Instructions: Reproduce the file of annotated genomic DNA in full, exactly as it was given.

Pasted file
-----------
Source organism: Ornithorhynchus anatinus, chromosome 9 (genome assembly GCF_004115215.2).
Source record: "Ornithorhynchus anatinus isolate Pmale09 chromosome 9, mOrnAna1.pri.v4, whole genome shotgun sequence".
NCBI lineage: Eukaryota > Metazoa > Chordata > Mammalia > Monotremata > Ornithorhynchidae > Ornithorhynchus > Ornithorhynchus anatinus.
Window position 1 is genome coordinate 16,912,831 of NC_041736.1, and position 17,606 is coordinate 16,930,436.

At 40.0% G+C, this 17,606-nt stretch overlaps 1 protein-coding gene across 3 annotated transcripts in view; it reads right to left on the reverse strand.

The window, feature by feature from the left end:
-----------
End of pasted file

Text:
Source organism: Ornithorhynchus anatinus, chromosome 9 (genome assembly GCF_004115215.2).
Source record: "Ornithorhynchus anatinus isolate Pmale09 chromosome 9, mOrnAna1.pri.v4, whole genome shotgun sequence".
NCBI lineage: Eukaryota > Metazoa > Chordata > Mammalia > Monotremata > Ornithorhynchidae > Ornithorhynchus > Ornithorhynchus anatinus.
Window position 1 is genome coordinate 16,912,831 of NC_041736.1, and position 17,606 is coordinate 16,930,436.

At 40.0% G+C, this 17,606-nt stretch overlaps 1 protein-coding gene across 3 annotated transcripts in view; it reads right to left on the reverse strand.

The window, feature by feature from the left end: